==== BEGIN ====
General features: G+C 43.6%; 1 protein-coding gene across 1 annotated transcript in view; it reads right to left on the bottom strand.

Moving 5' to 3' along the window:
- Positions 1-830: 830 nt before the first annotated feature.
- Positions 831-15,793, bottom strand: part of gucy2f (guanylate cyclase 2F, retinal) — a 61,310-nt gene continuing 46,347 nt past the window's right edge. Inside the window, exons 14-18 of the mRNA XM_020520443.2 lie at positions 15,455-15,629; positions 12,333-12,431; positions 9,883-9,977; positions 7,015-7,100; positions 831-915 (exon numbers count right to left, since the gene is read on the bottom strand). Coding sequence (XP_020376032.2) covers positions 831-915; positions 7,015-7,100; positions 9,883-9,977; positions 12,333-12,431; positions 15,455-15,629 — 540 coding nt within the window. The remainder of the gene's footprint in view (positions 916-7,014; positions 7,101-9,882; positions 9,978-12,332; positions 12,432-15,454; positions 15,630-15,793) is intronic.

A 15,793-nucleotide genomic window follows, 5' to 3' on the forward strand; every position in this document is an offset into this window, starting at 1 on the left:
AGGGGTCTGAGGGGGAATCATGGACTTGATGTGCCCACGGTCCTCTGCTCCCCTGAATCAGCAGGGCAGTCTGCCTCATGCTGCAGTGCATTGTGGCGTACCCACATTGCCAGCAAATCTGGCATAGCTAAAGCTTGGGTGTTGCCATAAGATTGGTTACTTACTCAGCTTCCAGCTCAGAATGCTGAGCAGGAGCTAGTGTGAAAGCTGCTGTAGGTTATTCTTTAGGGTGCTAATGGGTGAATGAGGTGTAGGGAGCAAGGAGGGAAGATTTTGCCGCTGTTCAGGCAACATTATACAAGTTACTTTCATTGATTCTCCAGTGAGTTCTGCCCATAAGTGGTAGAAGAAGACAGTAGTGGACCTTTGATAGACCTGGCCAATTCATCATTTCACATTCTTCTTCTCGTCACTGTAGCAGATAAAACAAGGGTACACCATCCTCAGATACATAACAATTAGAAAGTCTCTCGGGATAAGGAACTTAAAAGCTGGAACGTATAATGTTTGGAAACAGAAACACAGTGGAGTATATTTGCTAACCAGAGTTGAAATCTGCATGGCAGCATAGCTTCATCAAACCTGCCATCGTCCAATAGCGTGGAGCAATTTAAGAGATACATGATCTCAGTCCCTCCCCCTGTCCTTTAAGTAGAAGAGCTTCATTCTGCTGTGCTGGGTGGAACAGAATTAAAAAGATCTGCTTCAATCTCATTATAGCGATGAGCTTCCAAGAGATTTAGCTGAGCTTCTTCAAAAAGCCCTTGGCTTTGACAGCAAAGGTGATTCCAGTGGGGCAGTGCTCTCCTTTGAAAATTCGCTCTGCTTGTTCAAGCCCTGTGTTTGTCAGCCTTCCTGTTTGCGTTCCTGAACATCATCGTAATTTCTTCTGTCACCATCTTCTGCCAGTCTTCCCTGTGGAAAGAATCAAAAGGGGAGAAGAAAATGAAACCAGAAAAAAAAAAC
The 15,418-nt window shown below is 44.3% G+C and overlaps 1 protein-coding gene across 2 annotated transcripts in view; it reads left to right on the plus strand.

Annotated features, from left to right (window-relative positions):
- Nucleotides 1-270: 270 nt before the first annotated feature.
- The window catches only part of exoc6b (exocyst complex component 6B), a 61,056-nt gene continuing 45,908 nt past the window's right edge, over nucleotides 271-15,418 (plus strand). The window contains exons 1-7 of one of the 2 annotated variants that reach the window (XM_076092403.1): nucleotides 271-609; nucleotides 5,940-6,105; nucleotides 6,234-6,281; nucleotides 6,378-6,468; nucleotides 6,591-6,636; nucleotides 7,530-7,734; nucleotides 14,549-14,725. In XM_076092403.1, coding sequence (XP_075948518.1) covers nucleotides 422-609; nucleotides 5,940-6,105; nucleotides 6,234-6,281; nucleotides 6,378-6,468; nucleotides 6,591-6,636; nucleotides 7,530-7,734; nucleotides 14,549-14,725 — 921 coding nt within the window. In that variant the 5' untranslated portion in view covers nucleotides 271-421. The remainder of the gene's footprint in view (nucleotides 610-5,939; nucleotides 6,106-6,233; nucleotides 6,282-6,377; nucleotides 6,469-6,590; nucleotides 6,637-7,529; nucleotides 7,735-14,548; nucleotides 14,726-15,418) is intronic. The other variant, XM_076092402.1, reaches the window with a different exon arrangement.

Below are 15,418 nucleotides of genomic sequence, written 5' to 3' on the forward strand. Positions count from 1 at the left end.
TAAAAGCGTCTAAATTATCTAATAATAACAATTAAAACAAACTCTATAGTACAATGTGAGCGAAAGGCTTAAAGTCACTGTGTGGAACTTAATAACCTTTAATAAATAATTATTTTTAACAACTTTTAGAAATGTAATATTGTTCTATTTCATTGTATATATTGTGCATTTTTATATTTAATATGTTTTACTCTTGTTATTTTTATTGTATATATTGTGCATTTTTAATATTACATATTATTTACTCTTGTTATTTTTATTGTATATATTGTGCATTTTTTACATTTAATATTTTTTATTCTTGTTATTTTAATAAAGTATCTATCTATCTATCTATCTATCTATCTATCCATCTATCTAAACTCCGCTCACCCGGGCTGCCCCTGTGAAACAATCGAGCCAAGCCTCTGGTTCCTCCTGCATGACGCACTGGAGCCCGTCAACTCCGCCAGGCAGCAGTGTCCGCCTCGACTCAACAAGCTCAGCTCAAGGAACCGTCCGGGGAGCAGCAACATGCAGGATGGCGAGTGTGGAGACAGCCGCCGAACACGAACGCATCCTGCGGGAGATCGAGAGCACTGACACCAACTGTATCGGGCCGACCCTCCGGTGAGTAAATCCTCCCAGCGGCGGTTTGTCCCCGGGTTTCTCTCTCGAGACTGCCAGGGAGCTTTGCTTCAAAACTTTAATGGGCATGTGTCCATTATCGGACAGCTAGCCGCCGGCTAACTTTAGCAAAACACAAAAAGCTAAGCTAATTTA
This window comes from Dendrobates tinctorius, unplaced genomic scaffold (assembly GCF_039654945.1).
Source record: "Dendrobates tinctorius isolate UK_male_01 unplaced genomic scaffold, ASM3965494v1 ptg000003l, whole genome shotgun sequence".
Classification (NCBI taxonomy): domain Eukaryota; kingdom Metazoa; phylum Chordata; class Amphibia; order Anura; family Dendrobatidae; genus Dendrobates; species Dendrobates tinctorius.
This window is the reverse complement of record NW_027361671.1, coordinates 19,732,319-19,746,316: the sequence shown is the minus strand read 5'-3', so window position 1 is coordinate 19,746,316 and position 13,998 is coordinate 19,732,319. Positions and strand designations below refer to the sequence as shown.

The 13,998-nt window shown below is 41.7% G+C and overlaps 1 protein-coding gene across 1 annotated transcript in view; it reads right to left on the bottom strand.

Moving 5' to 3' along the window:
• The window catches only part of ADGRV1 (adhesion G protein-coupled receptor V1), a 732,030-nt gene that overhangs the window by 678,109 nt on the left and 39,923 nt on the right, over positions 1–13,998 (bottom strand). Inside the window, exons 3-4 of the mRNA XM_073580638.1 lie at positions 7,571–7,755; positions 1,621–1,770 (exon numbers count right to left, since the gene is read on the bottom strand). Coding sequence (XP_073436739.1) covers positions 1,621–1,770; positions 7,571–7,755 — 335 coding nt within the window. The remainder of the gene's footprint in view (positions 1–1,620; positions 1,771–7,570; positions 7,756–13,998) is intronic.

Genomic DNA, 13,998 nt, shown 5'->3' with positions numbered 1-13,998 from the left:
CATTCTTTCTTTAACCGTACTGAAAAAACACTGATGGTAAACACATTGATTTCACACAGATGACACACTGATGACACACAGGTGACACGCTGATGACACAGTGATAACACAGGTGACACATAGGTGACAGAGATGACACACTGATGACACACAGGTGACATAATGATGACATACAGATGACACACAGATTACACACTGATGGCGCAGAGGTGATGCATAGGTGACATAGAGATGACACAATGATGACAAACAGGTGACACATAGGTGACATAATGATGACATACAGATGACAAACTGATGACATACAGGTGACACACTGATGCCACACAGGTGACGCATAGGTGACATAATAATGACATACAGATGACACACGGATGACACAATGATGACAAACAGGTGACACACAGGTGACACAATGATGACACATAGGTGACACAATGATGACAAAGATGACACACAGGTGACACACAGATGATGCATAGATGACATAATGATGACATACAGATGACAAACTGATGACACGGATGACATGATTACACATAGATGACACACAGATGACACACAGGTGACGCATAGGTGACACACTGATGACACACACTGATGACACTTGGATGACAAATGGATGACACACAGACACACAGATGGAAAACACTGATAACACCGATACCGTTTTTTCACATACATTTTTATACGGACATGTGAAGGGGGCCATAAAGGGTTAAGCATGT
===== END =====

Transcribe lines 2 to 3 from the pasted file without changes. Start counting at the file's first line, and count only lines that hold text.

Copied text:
Moving 5' to 3' along the window:
- Positions 1-830: 830 nt before the first annotated feature.